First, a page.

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I will enter the academic job market after having received poor teaching evaluations for my first and only independently taught class. Some of the criticisms were well founded, and I am trying my best to improve the class in the future. The teaching evaluations for the next (and hopefully improved) installment of the class will not be available in time to include them in my job applications.

While I am still inexperienced as a teacher, I don't think the evaluations are entirely fair. My predecessor agrees with me that the class is one of the most challenging classes to teach (it's a mandatory statistics class for terminal masters students without a mathematical background).

How should I deal with these teaching evaluations in my job application? Is there any way to provide context for the hiring committee?

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    Are you applying mainly for positions which are teaching-focused or research-focused? – Bitwise Jul 20 '15 at 23:52
  • Mainly teaching-focused. – ErnChe Jul 21 '15 at 1:29
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Everyone has a tough time the first several years of teaching. It takes several years for people to find their feet. We can't all be Richard Feynman right out of grad school.

Still, a search committee might note your poor scores. You can compensate in several ways:

  1. By remarking on this in your Statement of Teaching. I would try not to dismiss or shift blame, but tackle it head on. "In my first year of teaching, I received poor scores in Nuclear Physics 101. These mainly centered around X and Y. I have revised my syllabus to handle X and will dedicate more time to discussion around points Y. I have also changed how I handle Z, which should alleviate both problems, etc. etc. I have also decided to be less of a jerk."

  2. By delivering a stellar guest lecture when you're brought on campus for your interviews.

Note that #1 and #2 both involve practices (statement of teaching; guest lecture in a class) that not all universities and colleges follow. Generally the ones that care about teaching require them and the ones that don't don't.

For example, I teach at an R1 where undergraduate teaching is ... deprecated. We mainly care about your research and that's what we evaluate our candidates on.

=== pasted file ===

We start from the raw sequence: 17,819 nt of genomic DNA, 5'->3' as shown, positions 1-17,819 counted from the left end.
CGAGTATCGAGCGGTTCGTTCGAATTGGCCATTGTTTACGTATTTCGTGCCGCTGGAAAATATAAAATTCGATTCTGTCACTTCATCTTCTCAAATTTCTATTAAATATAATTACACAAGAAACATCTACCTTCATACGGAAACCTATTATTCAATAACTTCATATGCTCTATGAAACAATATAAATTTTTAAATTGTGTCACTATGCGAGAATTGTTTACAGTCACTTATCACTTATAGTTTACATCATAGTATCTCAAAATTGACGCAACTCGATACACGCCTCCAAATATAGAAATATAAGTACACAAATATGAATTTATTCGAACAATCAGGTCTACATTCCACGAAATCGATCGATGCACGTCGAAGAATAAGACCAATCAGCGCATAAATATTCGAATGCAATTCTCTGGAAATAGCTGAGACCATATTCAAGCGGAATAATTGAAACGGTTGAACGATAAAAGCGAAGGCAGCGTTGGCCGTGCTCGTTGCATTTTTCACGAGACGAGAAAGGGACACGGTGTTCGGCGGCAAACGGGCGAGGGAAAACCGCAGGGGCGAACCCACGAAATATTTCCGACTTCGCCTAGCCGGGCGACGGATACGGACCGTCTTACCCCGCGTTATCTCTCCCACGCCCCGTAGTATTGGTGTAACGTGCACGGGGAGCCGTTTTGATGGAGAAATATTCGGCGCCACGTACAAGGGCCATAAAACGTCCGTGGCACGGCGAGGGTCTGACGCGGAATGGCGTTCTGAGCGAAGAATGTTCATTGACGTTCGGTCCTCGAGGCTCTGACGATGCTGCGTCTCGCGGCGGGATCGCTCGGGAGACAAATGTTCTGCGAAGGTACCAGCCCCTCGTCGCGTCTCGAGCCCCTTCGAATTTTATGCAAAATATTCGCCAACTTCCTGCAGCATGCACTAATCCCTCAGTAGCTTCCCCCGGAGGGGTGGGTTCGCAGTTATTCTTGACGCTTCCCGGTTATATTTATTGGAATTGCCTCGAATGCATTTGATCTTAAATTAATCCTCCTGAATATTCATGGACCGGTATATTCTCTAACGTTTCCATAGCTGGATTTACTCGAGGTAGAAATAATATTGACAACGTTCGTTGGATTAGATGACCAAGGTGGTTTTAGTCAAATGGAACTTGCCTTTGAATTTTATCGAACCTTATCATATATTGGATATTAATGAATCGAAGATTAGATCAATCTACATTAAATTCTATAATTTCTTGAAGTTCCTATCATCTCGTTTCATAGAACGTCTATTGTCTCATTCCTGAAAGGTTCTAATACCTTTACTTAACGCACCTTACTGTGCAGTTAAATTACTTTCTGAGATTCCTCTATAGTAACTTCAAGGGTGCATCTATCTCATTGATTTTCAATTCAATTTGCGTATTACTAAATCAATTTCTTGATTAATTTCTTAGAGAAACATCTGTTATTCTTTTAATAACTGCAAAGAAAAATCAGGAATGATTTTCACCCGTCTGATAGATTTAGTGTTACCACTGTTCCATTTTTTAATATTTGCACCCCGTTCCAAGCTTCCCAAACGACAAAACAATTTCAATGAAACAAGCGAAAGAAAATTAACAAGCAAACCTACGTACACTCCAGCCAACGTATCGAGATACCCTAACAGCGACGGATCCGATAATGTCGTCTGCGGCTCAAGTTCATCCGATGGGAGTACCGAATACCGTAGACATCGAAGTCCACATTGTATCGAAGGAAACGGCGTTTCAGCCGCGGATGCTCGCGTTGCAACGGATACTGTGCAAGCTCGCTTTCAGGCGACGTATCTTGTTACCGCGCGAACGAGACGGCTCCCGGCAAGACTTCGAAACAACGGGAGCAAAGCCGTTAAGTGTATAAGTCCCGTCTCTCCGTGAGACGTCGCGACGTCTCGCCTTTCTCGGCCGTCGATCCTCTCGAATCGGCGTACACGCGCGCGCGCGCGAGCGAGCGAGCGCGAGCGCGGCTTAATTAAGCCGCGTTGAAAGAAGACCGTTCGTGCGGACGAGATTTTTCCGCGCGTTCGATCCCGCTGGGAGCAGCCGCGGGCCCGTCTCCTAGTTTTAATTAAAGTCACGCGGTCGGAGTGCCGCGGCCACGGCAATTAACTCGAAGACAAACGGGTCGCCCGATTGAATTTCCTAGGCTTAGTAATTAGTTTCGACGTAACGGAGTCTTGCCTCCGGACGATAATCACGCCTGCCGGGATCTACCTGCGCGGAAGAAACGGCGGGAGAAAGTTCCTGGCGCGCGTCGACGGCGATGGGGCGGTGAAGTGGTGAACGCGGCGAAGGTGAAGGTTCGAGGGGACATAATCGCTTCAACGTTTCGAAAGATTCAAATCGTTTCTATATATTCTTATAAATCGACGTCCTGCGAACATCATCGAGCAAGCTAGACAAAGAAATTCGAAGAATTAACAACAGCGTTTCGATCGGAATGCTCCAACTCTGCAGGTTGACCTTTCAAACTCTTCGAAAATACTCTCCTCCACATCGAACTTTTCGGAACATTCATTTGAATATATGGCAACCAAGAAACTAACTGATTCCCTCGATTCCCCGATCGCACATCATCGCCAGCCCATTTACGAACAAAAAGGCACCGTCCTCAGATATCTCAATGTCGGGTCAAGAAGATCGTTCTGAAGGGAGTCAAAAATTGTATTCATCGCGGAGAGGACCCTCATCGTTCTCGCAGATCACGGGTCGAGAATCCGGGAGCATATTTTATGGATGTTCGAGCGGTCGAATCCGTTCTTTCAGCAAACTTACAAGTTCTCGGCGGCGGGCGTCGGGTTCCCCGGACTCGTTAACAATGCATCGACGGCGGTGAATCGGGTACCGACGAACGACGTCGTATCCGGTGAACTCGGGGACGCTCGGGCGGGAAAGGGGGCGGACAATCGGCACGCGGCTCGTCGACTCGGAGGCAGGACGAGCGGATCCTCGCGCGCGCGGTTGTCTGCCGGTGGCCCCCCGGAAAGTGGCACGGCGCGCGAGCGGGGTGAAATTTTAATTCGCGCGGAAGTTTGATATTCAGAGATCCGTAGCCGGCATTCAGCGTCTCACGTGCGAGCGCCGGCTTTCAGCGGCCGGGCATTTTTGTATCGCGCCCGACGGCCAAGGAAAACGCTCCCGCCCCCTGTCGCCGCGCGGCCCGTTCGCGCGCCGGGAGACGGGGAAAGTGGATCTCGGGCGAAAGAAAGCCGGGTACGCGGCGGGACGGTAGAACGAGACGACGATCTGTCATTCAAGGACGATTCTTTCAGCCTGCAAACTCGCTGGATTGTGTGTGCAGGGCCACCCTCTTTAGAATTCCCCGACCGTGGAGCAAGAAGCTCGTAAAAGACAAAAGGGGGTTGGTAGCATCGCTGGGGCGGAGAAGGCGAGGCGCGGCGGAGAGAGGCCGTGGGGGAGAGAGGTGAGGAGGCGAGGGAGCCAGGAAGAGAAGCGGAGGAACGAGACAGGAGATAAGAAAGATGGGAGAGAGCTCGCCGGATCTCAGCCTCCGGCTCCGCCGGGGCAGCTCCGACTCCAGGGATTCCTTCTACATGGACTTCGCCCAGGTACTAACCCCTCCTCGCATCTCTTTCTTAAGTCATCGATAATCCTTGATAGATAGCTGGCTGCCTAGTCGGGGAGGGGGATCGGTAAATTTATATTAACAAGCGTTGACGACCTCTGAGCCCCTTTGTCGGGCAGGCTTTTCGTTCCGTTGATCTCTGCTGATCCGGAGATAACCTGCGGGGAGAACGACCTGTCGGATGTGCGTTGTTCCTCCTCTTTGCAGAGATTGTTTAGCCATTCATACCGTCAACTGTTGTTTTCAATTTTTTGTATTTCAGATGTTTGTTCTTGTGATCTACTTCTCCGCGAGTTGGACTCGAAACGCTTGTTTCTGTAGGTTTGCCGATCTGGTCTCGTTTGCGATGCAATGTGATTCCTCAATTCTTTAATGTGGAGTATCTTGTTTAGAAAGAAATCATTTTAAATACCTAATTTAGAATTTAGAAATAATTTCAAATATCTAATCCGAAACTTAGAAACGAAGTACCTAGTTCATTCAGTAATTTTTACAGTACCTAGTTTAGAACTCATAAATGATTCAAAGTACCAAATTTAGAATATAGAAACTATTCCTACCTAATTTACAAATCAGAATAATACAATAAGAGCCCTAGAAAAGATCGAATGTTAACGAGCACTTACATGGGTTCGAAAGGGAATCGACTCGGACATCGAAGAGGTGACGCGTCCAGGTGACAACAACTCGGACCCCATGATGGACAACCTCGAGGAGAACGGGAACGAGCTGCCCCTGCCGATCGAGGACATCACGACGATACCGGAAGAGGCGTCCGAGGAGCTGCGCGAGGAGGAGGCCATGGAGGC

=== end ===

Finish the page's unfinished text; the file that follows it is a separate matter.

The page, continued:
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    P.S. Most everyone hates teaching and takes statistics. If this were a course which you should have excelled in (ie, your research area), it might be of more concern. – RoboKaren Jul 21 '15 at 1:48
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    +1 for not dismissing or shifting blame. Take responsibility and explain how your going to do better. – Thorst Jul 21 '15 at 7:23
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    Darn the inability to edit comments. It should be "hates teaching and taking statistics" – RoboKaren Jul 21 '15 at 9:10
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I would see if you can find someone willing to write you a positive teaching recommendation letter.

In mathematics, applicants are typically expected to provide one or more such letters. Sometimes these read "So-and-so had difficulties in his/her first year, but responded markedly well to feedback and constructive criticism. H/she is now teaching the course a second time and is doing an excellent job: [here the letter writer gives a lot of detail....]"

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Depending on where you apply, it may not be required to provide the teaching evaluations. For example, in the past, I have applied for a few jobs in Canada and other countries and it was not required. However, when I was invited for job interview, they asked me to give a 10 minutes course demonstration, so they could evaluate my teaching skills. I was required to do this for at least three different job interviews for professor positions. So I would say to provide the evaluations if they ask for them. Otherwise, you don't need to. If they ask for the evaluations, then you could always explain that it is a difficult course to teach. As a professor, I am aware that some courses are more difficult and I think that most professors should be aware of that and understand that.

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